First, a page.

Other LGBT candidates run for Houston City Council seats, college board positions in Nov. 5 election
HOUSTON — When a well-known lesbian politician ran for mayor of New York City, not even a majority of the LGBT community voted for her in the September primary.
Houston Mayor Annise Parker doesn’t have that problem. Her opposition in the Nov. 5 election has its work cut out if it wants to unseat the twice-elected mayor.
Parker had a well-established track record when she first ran for mayor, having served six years on the city council and six years as comptroller. Now she faces re-election for her third and final term as mayor of Texas’ largest city.
She’s running on a strong record. Throughout the recession, Houston created more jobs than any other city in the United States, and more people have relocated there than anywhere else in the country. Crime is down. The budget has been balanced. Taxes haven’t been raised, and Parker made advances in flood control, a serious problem on the city’s south side and a major issue since her first campaign.
Equality Texas Executive Director Chuck Smith called it a competitive race with seven challengers.
Parker is running a strong get-out-the-vote campaign to avoid an expensive runoff.
While the attack ads from both sides have been nasty, her sexual orientation isn’t an issue in her ninth city-wide race.
“The fact that she’s a lesbian is not a surprise,” Smith said.
Equality Texas field organizer Daniel Williams said the question is whether she will avoid a runoff in a crowded field. Her strongest opponent is Ben Hall, a wealthy attorney who has self-funded his campaign. Parker has hit him hard in ads for consistently paying his taxes late. He’s paid more than $100,000 in late fees on his taxes and, when asked, he told the local CBS television affiliate, “It’s just my way of dealing with it. I don’t have a good reason.”
Parker campaign spokeswoman Sue Davis said she’s feeling pretty good about the campaign.
“Her favorables are high,” Davis said.
Some of the issues that have emerged involve city infrastructure. During the drought, the ground shifted and streets suffered, Davis said. She said they’ve fixed water leaks and have been working on roads.
Davis also said Parker has been asked about the recent San Antonio nondiscrimination ordinance for its city employees. That issue, divisive in San Antonio, is one Parker said she would address in her third term, and she has a majority of city council support to get it passed in Houston.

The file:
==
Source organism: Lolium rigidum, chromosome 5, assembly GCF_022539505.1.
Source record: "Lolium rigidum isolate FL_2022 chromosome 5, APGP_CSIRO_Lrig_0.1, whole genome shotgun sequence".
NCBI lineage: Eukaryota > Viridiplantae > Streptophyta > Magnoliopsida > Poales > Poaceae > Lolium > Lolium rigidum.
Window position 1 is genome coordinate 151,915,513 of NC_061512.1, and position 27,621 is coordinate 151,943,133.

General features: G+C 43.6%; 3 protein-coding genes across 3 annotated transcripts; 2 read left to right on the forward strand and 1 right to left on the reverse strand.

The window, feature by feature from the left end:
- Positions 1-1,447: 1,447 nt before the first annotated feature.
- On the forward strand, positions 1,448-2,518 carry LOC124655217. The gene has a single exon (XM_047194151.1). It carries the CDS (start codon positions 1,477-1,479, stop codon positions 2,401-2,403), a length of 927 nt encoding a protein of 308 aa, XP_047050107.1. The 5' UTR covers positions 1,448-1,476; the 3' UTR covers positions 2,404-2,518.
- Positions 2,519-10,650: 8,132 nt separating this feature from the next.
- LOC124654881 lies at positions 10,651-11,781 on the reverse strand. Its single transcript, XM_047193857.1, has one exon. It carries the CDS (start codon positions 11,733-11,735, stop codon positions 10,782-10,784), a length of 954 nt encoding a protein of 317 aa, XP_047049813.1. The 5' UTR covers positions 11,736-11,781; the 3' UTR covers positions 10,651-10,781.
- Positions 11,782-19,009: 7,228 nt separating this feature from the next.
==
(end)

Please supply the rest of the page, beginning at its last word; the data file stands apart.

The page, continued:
Hall, who is a Democrat, said he opposes same-sex marriage, opposes a nondiscrimination ordinance and didn’t fill out a questionnaire for the Houston GLBT Political Caucus.
Davis said Parker loves being mayor and wants to serve beyond her third term, but the Houston charter allows elected city officials to serve only three two-year terms in any one office. After serving out her third term if she’s reelected, Davis said to look for her to run for another office.
The LGBT community is well represented in other Houston races. Transgender city council candidate Jenifer Rene Pool has five opponents for an at-large seat. Poole has the endorsement of the Houston GLBT Political Caucus. Pool’s run for an at-large seat in 2011 was unsuccessful. She is now a self-employed consultant in construction management and permitting and served as a member of Houston’s Buildings and Standards and Police Advisory commissions.
Pool said early-voting turnout has been good in areas where she’s campaigned hard. She has received a number of endorsements, including ones from former U.S. Rep. Chris Bell and former gubernatorial candidate Sissy Farenthold. While she hasn’t raised as much money as two of her competitors, Pool raised money from more donors than either of her prime opponents. She said she’s expecting a runoff.
Gay Councilman Mike Laster is running unopposed for re-election to a second term.
In another open city council race, Robert Gallegos is running with Gay and Lesbian Victory Fund backing. The GLBT Political Caucus has endorsed another opponent, however. Also, three out candidates are running for Houston Community College Board seats.
Election Day is Nov. 5. Houston is the only city in Texas that holds municipal elections in November rather than May.
This article appeared in the Dallas Voice print edition October 25, 2013.
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